By Jonathan Rupert, Smith Seeds
A number of years ago, I had the privilege of visiting one of the many cattle ranches operated by Lykes Brothers in Florida. If you’re not familiar with the name, Lykes is one of the top five largest cow-calf operations in the nation with over 600,000 acres of pasture, orchards and timber and 16,000+ head of cattle. I didn’t exactly know what to expect. But from the moment we pulled into the center of the pastures, I knew I was in for a treat. Our small entourage of vehicles and people were quickly greeted by hundreds of cows. Brangus and Beefmaster mama cows with their black, brown, tan and white calves either grazed calmly around the perimeter, or wandered casually up to us and hung out in our midst. A few majestic Brangus bulls ventured close as well. Regardless of color, age or size, they all looked fantastic. The whole herd had shiny coats, healthy frames, and radiated contentment. This was a happy bunch.
And the grass? Well, even though it was grazed pretty low that mid-March day, it looked great too, with lush, green healthy foliage representative of access to necessary nutrients, water and healthy soil. These grass plants were simply happy. I think that’s what struck me the most – both the plants and the animals looked like they had everything they needed to do what was required of them.
So with a bit of a dropped jaw, I commented to my host, “These cows look great and your fields look fantastic too!” Quickly he replied to me, “Now we have lots of land and lots of cows. Not all of the land and not all of the cows look this good. But this is our highest demanding herd and this is our best land.” He went on to explain that they choose to spend more money on their best land (fertilizer, seed irrigation) in order to get optimal production. They then manage their land and their cattle so as to use their best production areas to take care of their greatest needs. In this case, it was their breeding stock and young calves. Other stock would be placed on less productive pasture. Pastures that were not capable of producing optimal forage were not “asked” to carry a load beyond their ability.
I have often thought about what that farm manager explained. His keen understanding of how to manage resources is probably one of the reasons why his company entrusts him with such high levels of responsibility. My guess is that Lykes Brothers didn’t become the operation they are today without developing and promoting a culture of observation, measuring, documenting, and analyzing – intentional management. Maybe we could apply that same understanding to our farm and business operations. What are our highest demands? What our highest resources? Are we looking at ways to intentionally match these up, or are we managing by habit, convenience, or perhaps – letting our circumstances manage us?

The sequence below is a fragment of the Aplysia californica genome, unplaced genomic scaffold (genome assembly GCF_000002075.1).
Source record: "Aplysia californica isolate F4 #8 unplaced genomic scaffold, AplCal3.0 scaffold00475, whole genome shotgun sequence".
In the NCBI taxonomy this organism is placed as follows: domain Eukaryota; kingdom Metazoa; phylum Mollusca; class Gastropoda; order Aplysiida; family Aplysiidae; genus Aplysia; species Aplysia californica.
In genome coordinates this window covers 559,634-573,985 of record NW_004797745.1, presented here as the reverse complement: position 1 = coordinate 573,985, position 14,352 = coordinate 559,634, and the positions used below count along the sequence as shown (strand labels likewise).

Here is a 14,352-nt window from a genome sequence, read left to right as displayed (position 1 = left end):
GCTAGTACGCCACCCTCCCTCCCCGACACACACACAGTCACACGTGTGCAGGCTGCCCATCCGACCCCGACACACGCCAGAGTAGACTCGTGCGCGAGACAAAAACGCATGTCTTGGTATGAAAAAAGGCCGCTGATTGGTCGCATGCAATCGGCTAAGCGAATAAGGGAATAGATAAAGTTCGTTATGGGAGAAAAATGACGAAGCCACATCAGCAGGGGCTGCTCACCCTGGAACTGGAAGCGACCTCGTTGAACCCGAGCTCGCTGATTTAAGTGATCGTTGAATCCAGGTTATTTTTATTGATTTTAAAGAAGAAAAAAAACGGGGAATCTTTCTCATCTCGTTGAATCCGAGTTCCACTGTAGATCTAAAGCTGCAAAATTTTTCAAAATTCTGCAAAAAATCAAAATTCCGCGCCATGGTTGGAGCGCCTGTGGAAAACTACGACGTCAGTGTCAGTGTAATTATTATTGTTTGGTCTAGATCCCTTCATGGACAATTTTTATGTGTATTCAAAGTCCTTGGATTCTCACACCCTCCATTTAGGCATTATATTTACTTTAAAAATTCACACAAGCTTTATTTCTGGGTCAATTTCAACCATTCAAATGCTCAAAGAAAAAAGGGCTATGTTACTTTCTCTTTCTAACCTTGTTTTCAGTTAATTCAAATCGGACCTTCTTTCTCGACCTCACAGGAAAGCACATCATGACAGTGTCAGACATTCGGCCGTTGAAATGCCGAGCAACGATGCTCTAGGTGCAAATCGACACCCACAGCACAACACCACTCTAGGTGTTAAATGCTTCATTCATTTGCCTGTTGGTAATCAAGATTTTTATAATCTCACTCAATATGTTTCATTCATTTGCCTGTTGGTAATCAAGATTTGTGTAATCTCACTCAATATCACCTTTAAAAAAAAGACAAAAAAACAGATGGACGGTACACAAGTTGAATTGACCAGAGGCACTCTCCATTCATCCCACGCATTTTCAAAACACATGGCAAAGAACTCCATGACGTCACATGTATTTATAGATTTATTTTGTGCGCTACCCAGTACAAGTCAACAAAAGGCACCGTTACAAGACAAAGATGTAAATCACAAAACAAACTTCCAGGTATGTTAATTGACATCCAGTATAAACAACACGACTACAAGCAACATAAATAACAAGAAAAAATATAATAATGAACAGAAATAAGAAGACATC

May I suggest that you consider assessing your operation with this model in mind. Do an inventory of your land and rank your fields in order of productivity potential. Also, assess your herd, ranking in order of the highest demand. Then, start asking questions about what it might take to match the two together. New lanes? Water? Fencing? Could a change in pasture management provide you with the ability to put your highest demanding stock on the best performing pastures during their peak window of need? If so, can you build around that?
One scenario that fits this model is those farmers who have most of their ground in toxic tall fescue. It is unrealistic for some to envision the day that the whole farm will be toxic-fescue free. But what if you chose to redo just a portion of the farm in either a toxic-free or novel-endophyte fescue, or another species such as orchardgrass? And based on the above concept, redid that portion of your farm which had the most potential for producing a top-crop. Then, what if you managed it so as to provide optimal performance specifically to be utilized during the breeding and calving window, potentially achieving a higher conception rate and healthier calves? Wouldn’t it be great to be able to do that without having to convert the whole farm?
Based on what I saw in Florida, I think this and many other similar improvements can be accomplished if we learn to match our resources with our demands.
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